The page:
The Story of Lutwama (Day 4)

By on August 14, 2016

So many years ago Lutwama was born into a God-fearing family with the head of the house as a catechist and the assistant head of the house as a member of the local church choir. While other normal children in the neighbourhood had bedtime stories told to them every night, Lutwama had bible verses read to him by Nalwoga, the house maid. Lutwama’s parents really had no time to recite the Bible verses to him because they would always be busy planning for the Sunday mass that was upcoming, or they would be praying.

Despite the cameo appearance of his parents in his life, Lutwama grew up with the Bible as his campus and the house maid as his ship captain. Occasionally, the parents would summon him to find out if he had completed his routine of saying the Rosary or if he had gone for confession that evening to which Lutwama always responded with a positive nod.

Years went by and Lutwama crawled his way into adolescence. Discovering this strange but colourful world of adolescence was never the easiest thing for our friend Lutwama. Once in a while Lutwama would wake up in the morning hating himself so much for making his bed wet because of the nature of dreams he had. The dreams often involved Nabunya, the neighbor who lived a few hills away. Her mother visited the Lutwama’s quite often and every once in a while she brought along her pretty young daughter to visit.

And so while these dreams perturbed Lutwama, he was sure they were not the kind of dreams he would openly to talk to the Ship Captain, the head of the house (the father) or his assistant (the mother). So he quietly attempted to figure out what could have been happening in his life.

Lutwama grew old enough to study in a school far away from his homeland. From what he had gathered, the school was a boarding school and it had taken selling off some of the finest goats to raise the tuition for the young man.

Lutwama never took this lightly because as soon as he arrived at this far away school, his first order of business was to focus on his books and keep everything as far away from his mind and life as possible.

Then one day Lutwama met Apio.

From the moment he laid his eyes on her, he knew his life was going to be a mess. He often sat in class, dreamy eyed and open mouthed, wondering what Apio’s skin felt like rubbing next to his. He occasionally mouthed her name, hoping his guardian angel would pick the message and float through the air to Apio’s guardian angel – to deliver the message. Once or twice he was caught writing notes – which he eventually would chew up for fear that the world would realize how whipped he had become.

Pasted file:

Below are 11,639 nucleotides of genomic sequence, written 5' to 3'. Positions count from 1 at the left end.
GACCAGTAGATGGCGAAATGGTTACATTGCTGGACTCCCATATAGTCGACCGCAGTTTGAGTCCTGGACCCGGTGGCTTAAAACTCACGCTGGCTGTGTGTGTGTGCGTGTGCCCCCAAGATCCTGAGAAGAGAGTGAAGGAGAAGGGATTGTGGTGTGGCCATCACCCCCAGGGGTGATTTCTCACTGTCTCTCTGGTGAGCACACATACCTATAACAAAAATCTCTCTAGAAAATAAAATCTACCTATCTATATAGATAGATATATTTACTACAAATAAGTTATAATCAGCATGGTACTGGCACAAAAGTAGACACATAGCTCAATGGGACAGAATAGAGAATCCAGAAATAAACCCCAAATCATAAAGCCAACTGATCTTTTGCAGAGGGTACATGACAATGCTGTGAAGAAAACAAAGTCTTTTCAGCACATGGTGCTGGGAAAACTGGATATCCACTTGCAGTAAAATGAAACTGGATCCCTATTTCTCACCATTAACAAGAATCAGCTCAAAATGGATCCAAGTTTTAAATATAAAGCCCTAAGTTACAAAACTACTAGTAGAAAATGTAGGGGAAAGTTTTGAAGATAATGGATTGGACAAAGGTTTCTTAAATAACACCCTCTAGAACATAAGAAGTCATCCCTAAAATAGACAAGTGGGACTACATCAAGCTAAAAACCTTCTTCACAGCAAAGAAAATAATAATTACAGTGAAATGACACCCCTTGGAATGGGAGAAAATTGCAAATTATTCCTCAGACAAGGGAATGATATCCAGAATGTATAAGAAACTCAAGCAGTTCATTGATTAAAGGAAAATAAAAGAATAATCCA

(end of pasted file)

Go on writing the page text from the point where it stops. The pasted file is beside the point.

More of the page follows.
Why hadn’t his parents warned him about people like Apio? Why hadn’t the ship captain given him a plan of action for such confusion? Why did the teachers even bother telling him about Sine, Cosine and Tangent when all he wanted was to wine and dine with Apio? He had watched a few movies and it seemed like the one thing that two people who liked each other did was wine and dine.

The theory of relativity was no longer relevant to him; Archimedes Principle offered him no important principles, the only geography he wanted to learn was the geography of Apio’s curvaceous body; and quite naturally, the only Biology he was interested in was hers. How could God bestow this much beauty on one human being? Her dark skinned often glowed like the fair skin of a goddess – a dark provocative tone that evoked the wildest confusion in Lutwama’s loins. School for him was only stopping him from pursuing the one true thing he desired – Mbabazi.

It did not help that Apio was the daughter of the school headmaster. And so whether or not he was interested in studying, he had to keep his distance from the school belle or he would risk having his God fearing parents summoned to lash him in-front of the entire school.

And so our friend Lutwama sailed through his days at school completely oblivious and unaware of what was happening in the classroom. By the time school had ended, Lutwama was nearly as green as he had been when he joined – and Apio now had a boyfriend, the new head prefect Tusiime.

So much for destiny!

School, for Lutwama, just like home, offering him nothing of what he wanted. It gave him but a bruise, a bruise that he had gotten from spending all those years yearning for Apio and then eventually losing her to the head prefect – a chubby fella who seemed to ace everything that came his way from exams to school competitions.

Lutwama cursed everything. His parents for bringing him into this world and abandoning him, his captain for not guiding him through the deep waters of adolesence and his school for not making him a better person.

This is the fourth of seven blog posts under the theme ‘Schools Made Me No Better’ as part of the #UGBlogWeek Challenge – a brain child of the Uganda Blogging Community. Feel free to drop a comment, take part in the challenge or share your opinion(s) on the blog or anything you feel like.

“The most confused you will ever get is when you try to convince your heart and spirit of something your mind knows is a lie.” ― Shannon L. Alder

a.k.a Beewol
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